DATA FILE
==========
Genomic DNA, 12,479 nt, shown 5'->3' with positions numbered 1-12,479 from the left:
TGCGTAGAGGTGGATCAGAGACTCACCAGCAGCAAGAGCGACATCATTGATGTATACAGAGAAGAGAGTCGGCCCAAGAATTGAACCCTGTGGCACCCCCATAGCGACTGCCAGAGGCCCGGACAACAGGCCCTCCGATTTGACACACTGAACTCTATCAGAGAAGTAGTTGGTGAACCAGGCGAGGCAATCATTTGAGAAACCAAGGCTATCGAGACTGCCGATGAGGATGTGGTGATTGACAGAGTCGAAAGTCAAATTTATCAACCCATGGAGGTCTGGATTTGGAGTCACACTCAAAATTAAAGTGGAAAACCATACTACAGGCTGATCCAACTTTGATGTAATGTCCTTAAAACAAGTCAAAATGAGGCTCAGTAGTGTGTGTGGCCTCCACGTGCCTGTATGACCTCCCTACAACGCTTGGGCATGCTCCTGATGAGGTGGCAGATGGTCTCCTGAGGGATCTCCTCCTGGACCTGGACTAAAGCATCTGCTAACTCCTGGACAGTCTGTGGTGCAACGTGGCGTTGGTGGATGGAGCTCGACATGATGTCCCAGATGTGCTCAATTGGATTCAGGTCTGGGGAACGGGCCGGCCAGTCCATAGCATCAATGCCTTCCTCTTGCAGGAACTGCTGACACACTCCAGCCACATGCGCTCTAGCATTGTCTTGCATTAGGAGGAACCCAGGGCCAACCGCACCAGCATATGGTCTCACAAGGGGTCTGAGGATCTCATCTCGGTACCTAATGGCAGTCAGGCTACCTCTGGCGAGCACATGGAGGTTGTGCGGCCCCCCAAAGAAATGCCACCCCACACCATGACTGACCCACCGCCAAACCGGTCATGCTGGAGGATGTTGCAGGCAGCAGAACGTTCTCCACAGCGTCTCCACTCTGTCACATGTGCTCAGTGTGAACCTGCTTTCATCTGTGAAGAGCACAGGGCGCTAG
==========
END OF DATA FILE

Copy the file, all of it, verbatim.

Genomic DNA, 12,479 nt, shown 5'->3' with positions numbered 1-12,479 from the left:
TGCGTAGAGGTGGATCAGAGACTCACCAGCAGCAAGAGCGACATCATTGATGTATACAGAGAAGAGAGTCGGCCCAAGAATTGAACCCTGTGGCACCCCCATAGCGACTGCCAGAGGCCCGGACAACAGGCCCTCCGATTTGACACACTGAACTCTATCAGAGAAGTAGTTGGTGAACCAGGCGAGGCAATCATTTGAGAAACCAAGGCTATCGAGACTGCCGATGAGGATGTGGTGATTGACAGAGTCGAAAGTCAAATTTATCAACCCATGGAGGTCTGGATTTGGAGTCACACTCAAAATTAAAGTGGAAAACCATACTACAGGCTGATCCAACTTTGATGTAATGTCCTTAAAACAAGTCAAAATGAGGCTCAGTAGTGTGTGTGGCCTCCACGTGCCTGTATGACCTCCCTACAACGCTTGGGCATGCTCCTGATGAGGTGGCAGATGGTCTCCTGAGGGATCTCCTCCTGGACCTGGACTAAAGCATCTGCTAACTCCTGGACAGTCTGTGGTGCAACGTGGCGTTGGTGGATGGAGCTCGACATGATGTCCCAGATGTGCTCAATTGGATTCAGGTCTGGGGAACGGGCCGGCCAGTCCATAGCATCAATGCCTTCCTCTTGCAGGAACTGCTGACACACTCCAGCCACATGCGCTCTAGCATTGTCTTGCATTAGGAGGAACCCAGGGCCAACCGCACCAGCATATGGTCTCACAAGGGGTCTGAGGATCTCATCTCGGTACCTAATGGCAGTCAGGCTACCTCTGGCGAGCACATGGAGGTTGTGCGGCCCCCCAAAGAAATGCCACCCCACACCATGACTGACCCACCGCCAAACCGGTCATGCTGGAGGATGTTGCAGGCAGCAGAACGTTCTCCACAGCGTCTCCACTCTGTCACATGTGCTCAGTGTGAACCTGCTTTCATCTGTGAAGAGCACAGGGCGCTAG